You can do this, new friend. I promise.

peace~elaine

elaine @ peace for the journeys last blog post..Part Two: A Mother’s Plea for Purity…

#2 Posted by Molly (07.03.09 at 16:47 )

My mother was so freaked out by talking to me about sex when she did, I definitely got a “freaked out” vibe-that did not end well.

Also, books explaining chicken sex with eggs-not such a good choice either.

I was thrown head first into this conversation when my son’s father and I divorced when he was 5. His dad made different choices that prompted “sex ed” discussions years before I thought it necessary. I am really glad because some of the things his friends say and think, really frighten me.

As far as 10 year olds maturing-that’s because of all the hormones in their cows milk, isn’t it?

Mollys last blog post..Sunday Scribblings #153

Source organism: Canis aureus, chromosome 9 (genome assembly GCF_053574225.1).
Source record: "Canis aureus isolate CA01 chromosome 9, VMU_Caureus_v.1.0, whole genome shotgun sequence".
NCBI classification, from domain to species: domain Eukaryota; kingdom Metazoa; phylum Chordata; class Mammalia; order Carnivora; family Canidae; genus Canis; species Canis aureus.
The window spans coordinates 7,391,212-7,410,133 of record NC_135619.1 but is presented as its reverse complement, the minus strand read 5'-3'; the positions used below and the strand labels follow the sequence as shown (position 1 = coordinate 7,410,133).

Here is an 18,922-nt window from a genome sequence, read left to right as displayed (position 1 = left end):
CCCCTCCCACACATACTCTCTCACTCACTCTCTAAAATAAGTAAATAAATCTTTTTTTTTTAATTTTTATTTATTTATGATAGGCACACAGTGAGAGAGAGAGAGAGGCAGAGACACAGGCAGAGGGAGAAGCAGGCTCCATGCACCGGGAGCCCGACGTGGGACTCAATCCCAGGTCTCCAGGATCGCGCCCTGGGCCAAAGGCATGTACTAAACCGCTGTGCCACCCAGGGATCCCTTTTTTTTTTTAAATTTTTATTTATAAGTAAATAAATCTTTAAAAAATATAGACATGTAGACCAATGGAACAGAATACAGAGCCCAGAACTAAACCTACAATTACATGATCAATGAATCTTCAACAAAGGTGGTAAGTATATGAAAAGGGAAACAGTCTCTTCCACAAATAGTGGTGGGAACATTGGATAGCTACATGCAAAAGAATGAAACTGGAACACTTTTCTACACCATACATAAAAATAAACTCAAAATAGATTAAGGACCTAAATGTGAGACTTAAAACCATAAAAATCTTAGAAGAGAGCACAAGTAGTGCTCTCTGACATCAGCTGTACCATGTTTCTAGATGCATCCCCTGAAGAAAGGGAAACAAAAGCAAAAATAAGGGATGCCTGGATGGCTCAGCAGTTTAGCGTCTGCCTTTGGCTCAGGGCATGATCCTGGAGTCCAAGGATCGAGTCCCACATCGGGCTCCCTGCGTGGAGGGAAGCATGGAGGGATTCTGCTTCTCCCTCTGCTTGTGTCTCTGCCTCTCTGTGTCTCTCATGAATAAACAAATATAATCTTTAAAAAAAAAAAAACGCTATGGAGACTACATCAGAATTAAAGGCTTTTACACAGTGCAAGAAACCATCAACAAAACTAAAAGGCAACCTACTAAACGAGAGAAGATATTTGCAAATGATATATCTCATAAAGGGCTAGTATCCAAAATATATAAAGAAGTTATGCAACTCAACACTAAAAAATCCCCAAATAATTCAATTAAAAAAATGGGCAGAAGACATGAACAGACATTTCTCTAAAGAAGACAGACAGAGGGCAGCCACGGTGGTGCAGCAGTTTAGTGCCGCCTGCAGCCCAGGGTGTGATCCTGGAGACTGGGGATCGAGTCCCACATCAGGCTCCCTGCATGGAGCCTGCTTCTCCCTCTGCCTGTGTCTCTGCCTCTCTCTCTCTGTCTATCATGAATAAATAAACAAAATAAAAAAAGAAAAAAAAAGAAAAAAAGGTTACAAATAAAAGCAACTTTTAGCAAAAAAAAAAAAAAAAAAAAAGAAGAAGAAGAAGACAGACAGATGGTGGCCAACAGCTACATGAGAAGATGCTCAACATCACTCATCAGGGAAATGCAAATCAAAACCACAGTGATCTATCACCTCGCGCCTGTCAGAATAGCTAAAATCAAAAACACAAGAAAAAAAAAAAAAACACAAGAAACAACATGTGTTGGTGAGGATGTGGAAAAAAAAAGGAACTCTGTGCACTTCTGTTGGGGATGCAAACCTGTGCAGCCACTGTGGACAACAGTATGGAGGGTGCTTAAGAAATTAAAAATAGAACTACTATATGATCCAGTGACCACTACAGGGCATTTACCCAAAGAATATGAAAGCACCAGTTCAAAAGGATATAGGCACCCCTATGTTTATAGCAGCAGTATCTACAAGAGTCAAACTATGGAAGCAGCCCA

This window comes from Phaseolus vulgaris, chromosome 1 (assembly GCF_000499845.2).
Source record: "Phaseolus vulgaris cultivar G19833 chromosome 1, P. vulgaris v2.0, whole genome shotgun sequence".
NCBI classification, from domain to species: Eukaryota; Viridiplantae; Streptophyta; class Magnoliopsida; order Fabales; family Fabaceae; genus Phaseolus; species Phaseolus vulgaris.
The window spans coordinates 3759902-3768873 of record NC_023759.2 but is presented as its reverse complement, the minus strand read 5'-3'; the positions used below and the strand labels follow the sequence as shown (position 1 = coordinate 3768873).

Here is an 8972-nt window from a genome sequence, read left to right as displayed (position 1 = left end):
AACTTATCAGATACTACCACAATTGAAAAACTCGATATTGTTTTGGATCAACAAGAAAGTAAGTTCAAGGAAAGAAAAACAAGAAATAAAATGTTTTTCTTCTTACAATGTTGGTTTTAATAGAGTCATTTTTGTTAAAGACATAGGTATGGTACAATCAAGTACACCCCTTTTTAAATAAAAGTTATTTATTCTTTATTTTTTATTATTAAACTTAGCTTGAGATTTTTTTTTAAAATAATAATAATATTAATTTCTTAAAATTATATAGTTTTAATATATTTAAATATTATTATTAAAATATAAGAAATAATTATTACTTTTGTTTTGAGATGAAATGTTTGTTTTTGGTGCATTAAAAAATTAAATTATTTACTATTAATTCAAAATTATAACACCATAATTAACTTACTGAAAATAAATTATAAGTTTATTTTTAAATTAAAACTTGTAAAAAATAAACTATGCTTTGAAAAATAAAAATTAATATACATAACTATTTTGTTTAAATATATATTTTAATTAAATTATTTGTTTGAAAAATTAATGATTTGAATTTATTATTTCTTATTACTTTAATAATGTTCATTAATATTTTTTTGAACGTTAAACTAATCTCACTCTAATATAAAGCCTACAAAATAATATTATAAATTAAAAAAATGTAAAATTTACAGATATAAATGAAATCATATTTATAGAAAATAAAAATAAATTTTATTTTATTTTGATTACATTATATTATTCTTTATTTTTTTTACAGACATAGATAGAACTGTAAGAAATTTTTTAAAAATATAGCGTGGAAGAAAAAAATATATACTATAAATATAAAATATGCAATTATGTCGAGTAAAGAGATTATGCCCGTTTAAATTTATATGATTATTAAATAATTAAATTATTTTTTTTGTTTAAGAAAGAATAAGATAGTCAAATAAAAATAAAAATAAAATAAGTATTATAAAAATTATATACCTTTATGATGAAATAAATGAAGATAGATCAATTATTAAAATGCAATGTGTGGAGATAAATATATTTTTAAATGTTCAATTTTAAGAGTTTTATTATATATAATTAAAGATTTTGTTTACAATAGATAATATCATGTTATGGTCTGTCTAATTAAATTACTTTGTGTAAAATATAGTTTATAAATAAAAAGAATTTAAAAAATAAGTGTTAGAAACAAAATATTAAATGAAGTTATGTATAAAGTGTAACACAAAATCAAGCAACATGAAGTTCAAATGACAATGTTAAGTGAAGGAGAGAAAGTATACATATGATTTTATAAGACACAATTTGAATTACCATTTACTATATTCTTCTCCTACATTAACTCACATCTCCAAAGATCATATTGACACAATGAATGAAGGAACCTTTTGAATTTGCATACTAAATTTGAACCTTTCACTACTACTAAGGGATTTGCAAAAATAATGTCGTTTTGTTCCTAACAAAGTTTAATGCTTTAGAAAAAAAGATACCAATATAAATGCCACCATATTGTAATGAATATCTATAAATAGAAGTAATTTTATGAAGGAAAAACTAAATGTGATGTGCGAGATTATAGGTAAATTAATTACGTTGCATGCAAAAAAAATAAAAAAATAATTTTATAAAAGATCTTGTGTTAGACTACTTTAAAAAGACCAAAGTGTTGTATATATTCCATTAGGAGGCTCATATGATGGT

#3 Posted by Stonefox (08.03.09 at 07:53 )

Well I’m not to the discussion ages yet. Can’t help on this one, but sure will be glad to see what advice others have for you!

Stonefoxs last blog post..Hair Dare

#4 Posted by Tonggu Momma (08.03.09 at 10:11 )

I am coming back to read the comments here! Because the Tongginator is only five. And my experience on the receiving end of the information was… umm… not good. A friend had to explain to me – without laughing, bless her heart – that NO, you could NOT get pregnant if you sat on a boy’s lap without a telephone book between you.

Tonggu Mommas last blog post..Sunday Scripture

#5 Posted by Steph at the Red Clay Diaries (08.03.09 at 15:29 )

Wow. I didn’t expect to be the most experienced one here so far!

K. My 11yo son and his dad had a talk when son was almost 10. We suspected that kids would start talking about it around him, and we wanted him to have a clue. He thought (and still thinks) it’s gross.